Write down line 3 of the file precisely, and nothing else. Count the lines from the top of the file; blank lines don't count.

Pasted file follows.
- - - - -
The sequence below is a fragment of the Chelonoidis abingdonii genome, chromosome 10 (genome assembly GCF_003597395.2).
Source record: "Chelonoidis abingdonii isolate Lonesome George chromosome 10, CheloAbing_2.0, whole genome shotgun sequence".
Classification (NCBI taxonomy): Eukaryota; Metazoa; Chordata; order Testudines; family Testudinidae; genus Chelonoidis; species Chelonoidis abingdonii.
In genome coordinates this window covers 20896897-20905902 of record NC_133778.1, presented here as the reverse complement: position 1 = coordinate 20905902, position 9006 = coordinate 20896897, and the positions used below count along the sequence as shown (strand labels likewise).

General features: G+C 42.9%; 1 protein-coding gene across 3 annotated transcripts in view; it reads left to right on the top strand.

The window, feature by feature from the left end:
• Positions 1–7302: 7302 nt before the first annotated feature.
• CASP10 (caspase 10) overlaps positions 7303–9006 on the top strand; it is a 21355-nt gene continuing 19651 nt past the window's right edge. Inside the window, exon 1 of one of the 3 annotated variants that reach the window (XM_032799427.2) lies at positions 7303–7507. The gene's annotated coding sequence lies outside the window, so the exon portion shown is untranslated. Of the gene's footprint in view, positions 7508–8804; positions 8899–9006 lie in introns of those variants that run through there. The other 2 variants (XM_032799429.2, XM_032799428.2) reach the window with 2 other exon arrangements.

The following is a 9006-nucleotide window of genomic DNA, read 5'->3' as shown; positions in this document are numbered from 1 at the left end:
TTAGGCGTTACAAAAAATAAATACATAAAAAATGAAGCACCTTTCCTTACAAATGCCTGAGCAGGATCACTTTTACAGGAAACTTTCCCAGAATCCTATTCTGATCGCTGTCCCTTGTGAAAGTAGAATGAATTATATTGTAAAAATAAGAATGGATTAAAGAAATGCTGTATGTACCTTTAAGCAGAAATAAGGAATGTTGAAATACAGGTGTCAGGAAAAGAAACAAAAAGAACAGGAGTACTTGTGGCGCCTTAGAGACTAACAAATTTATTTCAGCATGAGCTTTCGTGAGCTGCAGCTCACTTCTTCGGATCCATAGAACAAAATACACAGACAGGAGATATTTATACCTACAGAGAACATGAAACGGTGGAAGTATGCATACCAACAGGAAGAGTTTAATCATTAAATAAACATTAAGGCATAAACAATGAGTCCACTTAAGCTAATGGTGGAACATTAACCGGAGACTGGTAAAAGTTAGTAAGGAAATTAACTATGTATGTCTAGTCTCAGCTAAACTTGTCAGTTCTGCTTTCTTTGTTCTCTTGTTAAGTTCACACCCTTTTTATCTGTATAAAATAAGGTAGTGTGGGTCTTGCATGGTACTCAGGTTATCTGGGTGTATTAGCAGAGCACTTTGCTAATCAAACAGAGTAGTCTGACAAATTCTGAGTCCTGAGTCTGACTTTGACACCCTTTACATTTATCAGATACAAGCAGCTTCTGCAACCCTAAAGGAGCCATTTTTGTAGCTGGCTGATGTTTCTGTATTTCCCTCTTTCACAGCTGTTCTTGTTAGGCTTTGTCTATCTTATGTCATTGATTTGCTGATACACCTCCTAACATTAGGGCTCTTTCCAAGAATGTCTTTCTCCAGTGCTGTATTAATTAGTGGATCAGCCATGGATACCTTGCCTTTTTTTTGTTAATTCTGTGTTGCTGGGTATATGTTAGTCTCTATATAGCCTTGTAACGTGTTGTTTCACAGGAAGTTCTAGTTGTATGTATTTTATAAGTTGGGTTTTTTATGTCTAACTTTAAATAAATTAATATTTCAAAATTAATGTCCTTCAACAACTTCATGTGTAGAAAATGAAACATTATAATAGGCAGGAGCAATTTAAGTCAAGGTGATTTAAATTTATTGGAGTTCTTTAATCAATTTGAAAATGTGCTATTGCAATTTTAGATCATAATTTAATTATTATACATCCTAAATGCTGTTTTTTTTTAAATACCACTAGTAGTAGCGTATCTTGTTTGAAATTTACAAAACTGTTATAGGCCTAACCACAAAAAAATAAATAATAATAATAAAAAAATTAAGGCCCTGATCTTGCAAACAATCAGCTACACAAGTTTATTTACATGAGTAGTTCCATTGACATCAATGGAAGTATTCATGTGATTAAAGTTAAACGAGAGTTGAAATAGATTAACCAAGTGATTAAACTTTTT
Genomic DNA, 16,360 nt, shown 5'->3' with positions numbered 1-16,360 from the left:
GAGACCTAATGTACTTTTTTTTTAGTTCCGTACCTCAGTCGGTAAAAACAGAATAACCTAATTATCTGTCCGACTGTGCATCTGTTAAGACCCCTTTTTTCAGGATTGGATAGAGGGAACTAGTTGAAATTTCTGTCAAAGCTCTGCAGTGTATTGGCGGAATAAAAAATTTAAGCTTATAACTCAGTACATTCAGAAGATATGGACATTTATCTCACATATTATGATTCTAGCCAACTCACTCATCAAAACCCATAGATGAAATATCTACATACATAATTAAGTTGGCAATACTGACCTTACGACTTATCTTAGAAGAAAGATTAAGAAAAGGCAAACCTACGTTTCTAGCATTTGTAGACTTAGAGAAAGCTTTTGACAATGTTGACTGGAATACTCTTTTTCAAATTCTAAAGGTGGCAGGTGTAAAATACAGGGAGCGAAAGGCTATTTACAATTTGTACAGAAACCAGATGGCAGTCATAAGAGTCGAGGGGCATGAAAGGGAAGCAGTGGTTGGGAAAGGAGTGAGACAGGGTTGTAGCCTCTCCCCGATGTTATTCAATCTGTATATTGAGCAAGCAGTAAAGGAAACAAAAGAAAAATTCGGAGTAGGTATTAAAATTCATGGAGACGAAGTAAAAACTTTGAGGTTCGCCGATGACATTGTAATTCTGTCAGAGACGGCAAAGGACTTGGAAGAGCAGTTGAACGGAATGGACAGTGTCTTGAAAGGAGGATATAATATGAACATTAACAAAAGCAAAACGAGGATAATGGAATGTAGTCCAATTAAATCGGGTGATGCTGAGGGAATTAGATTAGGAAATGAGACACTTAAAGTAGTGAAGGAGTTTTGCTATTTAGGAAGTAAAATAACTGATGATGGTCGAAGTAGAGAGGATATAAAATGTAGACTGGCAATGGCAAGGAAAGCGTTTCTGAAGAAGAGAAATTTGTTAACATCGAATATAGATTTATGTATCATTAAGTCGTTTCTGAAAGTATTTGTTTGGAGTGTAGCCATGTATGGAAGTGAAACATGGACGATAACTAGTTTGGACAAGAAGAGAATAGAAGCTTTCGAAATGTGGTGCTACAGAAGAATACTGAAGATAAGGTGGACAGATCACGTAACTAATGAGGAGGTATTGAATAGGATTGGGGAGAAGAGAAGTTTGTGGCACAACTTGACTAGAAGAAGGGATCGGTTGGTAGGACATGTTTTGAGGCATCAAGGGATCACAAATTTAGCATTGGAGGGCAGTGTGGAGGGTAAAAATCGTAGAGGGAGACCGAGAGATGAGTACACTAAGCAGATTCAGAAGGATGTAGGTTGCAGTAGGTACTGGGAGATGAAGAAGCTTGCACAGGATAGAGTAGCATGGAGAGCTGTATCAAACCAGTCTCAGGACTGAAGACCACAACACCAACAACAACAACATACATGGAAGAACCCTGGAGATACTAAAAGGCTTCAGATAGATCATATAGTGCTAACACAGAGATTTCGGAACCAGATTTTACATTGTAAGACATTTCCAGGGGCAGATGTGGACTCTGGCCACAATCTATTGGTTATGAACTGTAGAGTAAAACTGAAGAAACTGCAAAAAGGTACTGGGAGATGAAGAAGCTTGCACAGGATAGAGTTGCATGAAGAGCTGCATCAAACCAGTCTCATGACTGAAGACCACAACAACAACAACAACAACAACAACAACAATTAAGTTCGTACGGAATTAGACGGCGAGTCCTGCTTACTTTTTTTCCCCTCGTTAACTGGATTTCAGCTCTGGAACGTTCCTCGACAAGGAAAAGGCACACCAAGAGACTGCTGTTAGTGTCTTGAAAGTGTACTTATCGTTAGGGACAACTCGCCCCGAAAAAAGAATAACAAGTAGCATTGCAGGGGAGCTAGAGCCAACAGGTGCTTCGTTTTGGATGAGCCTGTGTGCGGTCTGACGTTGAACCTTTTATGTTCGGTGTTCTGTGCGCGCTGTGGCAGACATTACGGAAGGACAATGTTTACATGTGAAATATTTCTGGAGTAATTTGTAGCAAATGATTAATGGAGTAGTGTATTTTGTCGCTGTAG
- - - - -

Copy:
Classification (NCBI taxonomy): Eukaryota; Metazoa; Chordata; order Testudines; family Testudinidae; genus Chelonoidis; species Chelonoidis abingdonii.